I enjoy using my binoculars, a wonderfully low-tech device. What I don’t enjoy is lowering my binoculars to grab the camera also hanging from my neck (along with my bag with spare batteries and “cards,” along with water and a candy bar), remembering to turn it on, check the ISO and aperture, remembering to remove the lens cap, see if the image stabilizer is on, decide if I want manual focus or auto-focus, and perhaps also check the white balance and maybe set it up for bracketing if the lighting is weird. By the time I do all this, the bird has migrated to northern Canada, and I’m left with a clear shot of an empty sky or perhaps some smudgy bushes. Still, I’m content with my plodding progress with “my camera.” Low expectations help.

            But don’t get me wrong – I do enjoy photography. Just not my own. I have to be reminded to download my images onto the computer. I occasionally enjoy taking photographs, because a camera, like binoculars, helps me pay attention. But I lack the passion. I love the slide shows Kim presents on the computer after she has narrowed down the day’s 300 shots to a manageable 25. And I love being out in the woods or on the prairie with Kim, enjoying her enjoyment. I love being her spotter. While she is looking at something through her viewfinder (if that’s the right term), I’ll see a small brown movement in the bushes or a distant flapping speck and shout “Bird!” and point. Come to think of it, that’s not very different from what a bird dog does.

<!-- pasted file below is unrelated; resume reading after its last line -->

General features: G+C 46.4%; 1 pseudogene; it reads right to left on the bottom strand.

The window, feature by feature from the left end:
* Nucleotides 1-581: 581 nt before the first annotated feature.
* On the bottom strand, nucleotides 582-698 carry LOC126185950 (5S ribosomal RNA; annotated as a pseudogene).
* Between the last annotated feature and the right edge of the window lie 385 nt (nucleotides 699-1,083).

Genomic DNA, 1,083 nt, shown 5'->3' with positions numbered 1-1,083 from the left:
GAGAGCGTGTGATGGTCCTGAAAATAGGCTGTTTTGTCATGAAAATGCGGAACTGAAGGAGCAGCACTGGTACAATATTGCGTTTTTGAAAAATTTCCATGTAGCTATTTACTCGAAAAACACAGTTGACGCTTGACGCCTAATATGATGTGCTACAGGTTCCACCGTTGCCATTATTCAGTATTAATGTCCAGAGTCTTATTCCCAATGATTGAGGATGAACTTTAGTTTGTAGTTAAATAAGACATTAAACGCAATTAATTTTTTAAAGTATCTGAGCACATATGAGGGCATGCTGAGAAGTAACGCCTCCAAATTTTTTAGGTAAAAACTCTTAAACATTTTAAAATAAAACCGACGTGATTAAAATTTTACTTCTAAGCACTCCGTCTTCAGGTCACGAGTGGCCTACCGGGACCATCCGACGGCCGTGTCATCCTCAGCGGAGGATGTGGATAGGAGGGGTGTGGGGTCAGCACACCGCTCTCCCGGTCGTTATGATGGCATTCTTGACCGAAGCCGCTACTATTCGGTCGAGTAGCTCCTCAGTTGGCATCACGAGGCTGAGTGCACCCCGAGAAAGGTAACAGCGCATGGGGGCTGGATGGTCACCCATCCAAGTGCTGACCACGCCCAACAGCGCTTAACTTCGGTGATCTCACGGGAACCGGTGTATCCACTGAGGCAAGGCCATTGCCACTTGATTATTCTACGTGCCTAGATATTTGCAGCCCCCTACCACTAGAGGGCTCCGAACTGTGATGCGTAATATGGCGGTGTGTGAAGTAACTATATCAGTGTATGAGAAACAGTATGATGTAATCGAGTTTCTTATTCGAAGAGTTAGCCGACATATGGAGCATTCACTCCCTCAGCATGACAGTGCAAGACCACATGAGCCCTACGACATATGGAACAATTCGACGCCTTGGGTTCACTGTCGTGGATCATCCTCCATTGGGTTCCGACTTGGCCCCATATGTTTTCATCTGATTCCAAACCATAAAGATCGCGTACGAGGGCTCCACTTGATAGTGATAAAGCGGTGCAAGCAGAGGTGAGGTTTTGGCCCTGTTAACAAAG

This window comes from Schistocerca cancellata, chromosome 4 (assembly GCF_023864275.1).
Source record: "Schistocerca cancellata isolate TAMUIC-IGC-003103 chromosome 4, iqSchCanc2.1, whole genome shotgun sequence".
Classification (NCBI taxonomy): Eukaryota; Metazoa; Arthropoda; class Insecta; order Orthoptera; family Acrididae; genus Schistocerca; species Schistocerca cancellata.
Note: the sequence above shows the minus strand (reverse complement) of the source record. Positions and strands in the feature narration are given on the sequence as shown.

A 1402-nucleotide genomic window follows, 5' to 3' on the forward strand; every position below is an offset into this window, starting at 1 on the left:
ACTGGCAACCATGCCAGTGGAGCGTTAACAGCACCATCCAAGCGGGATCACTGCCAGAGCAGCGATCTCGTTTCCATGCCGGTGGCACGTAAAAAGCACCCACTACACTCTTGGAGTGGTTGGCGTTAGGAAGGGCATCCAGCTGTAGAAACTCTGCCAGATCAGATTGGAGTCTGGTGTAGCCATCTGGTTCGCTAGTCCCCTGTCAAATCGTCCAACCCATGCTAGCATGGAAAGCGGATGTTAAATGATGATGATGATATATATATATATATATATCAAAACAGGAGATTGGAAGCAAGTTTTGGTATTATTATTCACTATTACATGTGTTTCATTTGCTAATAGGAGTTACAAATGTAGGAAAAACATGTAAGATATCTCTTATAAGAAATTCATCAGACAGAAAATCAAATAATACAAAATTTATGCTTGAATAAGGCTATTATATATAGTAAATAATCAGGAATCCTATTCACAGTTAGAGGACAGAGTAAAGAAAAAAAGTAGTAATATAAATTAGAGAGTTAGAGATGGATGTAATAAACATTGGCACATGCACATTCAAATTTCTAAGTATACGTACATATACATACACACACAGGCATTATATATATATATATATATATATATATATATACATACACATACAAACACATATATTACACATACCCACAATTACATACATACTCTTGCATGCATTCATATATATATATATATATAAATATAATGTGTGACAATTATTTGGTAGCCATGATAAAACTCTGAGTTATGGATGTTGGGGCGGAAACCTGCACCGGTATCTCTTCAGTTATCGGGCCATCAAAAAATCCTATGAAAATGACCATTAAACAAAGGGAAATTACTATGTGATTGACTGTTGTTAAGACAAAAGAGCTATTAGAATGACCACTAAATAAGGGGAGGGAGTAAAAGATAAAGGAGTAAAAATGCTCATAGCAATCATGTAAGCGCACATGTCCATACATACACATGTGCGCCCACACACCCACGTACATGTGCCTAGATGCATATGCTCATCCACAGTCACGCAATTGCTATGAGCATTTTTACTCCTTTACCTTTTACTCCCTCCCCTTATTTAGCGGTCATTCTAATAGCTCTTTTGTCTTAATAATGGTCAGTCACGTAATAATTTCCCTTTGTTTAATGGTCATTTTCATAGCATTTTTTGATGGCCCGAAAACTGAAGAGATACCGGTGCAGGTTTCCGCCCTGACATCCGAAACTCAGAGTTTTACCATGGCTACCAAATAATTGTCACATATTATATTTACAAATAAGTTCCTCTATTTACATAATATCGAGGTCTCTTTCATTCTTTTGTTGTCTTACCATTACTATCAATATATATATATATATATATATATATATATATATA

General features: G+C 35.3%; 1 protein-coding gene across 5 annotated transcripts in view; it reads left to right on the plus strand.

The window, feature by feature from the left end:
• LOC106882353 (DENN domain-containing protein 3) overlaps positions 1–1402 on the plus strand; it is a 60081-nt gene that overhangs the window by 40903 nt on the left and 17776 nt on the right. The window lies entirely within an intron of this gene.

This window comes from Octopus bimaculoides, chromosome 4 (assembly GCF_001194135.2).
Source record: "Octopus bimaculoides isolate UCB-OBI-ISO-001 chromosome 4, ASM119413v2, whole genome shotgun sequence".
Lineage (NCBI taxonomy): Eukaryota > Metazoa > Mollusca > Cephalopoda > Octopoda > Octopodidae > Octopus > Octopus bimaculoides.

Does Kim’s passion for bird photography help to keep her young? I believe that it does, especially when she awakens me at five in the morning with the news that there might be birds waiting for us out by the bridge, and the coffee is made. Or when we’ve been out on the prairie for a few hours – she hauling her camera with mega-lens and the attached tripod, me dragging behind with my binoculars and candy bar – and she says, “Oh! Let’s try this side path! We might see a Purple Gallinule, and the light is perfect. It won’t take long! Are you getting tired?” That’s the sound of passion.


If you have any passions you'd like to share, write me at dstring@ix.netcom.com.

From Jerry Shimp:
Dave, my passion has been flying since 1958. On Tuesday I got to fly a P-51 (WWII Mustang), something I have dreamed about for 50 years. One of the great moments of my life.